In Calzaturificio Frau SpA v Office for Harmonization in the Internal Market (OHIM) (Case T-304/07, November 5 2008), the Court of First Instance (CFI) has upheld a decision of the First Board of Appeal of OHIM in which the latter had found that there was a likelihood of confusion between the figurative mark applied for and the opponent’s earlier figurative Community trademark (CTM).
In October 2003 Calzaturificio Frau SpA
applied for the registration of a figurative mark consisting of a stylized figure in the shape of an arch or a bridge leaning to the right with bevelled legs of different lengths. The application related to goods in Classes 18 of the Nice Classification
("leather and imitations of leather, and goods made of these materials not included in other classes; animal skins, hides; trunks and travelling bags, umbrellas, parasols and walking sticks; whips, harness and saddlery") and 25 ("clothing, footwear and headgear").
In September 2004 Camper SL
opposed the application in relation to goods in both classes on the basis of its earlier marks, including a figurative CTM for goods in Class 18 (the only one considered before the CFI). This earlier mark also consisted of a stylized figure in the shape of an arch or a bridge with bevelled legs of different lengths. Unlike the mark applied for, it leans to the left and the figure appears as an outline rather than in block colour.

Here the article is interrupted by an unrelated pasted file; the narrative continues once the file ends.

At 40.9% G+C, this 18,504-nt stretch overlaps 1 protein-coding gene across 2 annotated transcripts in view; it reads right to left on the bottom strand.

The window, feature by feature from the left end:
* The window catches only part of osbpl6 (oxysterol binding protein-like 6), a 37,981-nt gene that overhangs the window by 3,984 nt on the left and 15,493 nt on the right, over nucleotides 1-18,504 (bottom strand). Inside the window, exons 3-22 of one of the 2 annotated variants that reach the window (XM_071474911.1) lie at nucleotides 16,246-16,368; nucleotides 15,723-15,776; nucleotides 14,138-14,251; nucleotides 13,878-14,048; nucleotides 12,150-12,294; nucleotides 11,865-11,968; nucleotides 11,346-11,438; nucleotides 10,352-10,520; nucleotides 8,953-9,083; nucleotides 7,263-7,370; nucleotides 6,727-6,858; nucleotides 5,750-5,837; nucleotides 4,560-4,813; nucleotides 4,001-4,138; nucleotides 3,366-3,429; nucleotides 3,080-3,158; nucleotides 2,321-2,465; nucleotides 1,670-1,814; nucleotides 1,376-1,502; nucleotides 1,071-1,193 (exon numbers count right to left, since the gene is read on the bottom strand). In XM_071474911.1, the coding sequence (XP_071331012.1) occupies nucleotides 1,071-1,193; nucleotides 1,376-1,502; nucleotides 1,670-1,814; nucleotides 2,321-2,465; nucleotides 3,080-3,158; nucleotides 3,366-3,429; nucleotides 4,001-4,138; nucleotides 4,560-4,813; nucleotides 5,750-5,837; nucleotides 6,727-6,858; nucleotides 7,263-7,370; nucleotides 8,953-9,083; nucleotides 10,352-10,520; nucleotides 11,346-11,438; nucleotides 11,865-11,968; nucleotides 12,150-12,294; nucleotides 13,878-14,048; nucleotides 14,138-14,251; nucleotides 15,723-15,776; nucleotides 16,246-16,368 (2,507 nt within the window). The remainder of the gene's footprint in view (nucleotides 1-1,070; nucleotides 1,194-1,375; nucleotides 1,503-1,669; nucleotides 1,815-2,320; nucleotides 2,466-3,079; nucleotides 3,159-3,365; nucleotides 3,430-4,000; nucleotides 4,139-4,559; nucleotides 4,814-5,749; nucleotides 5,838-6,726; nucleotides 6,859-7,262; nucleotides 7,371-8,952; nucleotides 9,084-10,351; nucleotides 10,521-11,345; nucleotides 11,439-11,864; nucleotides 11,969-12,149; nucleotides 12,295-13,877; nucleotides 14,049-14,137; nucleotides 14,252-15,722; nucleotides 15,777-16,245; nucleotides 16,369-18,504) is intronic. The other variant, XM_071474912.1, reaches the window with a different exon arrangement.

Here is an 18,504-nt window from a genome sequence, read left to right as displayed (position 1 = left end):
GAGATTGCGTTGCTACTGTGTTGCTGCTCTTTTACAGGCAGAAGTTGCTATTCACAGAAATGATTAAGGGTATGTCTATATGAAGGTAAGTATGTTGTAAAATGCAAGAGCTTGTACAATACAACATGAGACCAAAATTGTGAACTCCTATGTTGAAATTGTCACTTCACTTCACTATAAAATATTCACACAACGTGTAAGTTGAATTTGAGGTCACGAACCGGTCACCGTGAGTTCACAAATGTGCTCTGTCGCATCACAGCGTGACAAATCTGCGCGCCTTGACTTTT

In April 2006 the Opposition Division of OHIM refused registration of Frau's mark for goods in Class 25, but decided there was no likelihood of confusion between the marks in relation to goods in Class 18. Accordingly, the opposition was rejected in relation to those goods. In June 2007 the Board of Appeal found that there was also a likelihood of confusion in relation to goods in Class 18 and that Frau’s application should thus be rejected in its entirety. Frau appealed to the CFI.
Frau cited previous decisions of OHIM in support of its case. However, the CFI reasserted the principle that an appeal has to be decided solely on the basis of the Community Trademark Regulation
(40/94). Although previous decisions may support a case, Frau had failed to demonstrate that either the facts or the legal issues in the cases cited could be compared to the present case.
Like many previous appellants, Frau also invoked the registration of an identical mark in the United States. Somewhat predictably, the CFI reasserted the complete independence of the CTM regime from non-EU legal systems and registrations. Frau also argued that the Board of Appeal had failed to comply with its obligation to state its reasoning clearly and unambiguously. The CFI acknowledged that OHIM was bound by this obligation, but found that it had been satisfied by the Board of Appeal in this case.
Frau's main arguments in support of its appeal to the CFI were as follows:
- a proper visual and conceptual comparison between the two marks would have led to the conclusion that there was no likelihood of confusion between them; and
- the Board of Appeal had failed to take into account the earlier mark’s very low degree of distinctiveness.
With regard to the first argument, the CFI summarized its case law as follows: “a likelihood of confusion” means that consumers may believe (because the marks and/or the relevant goods or services are identical or similar) that the goods or services in question originate from the same undertaking or from undertakings with are economically linked to each other.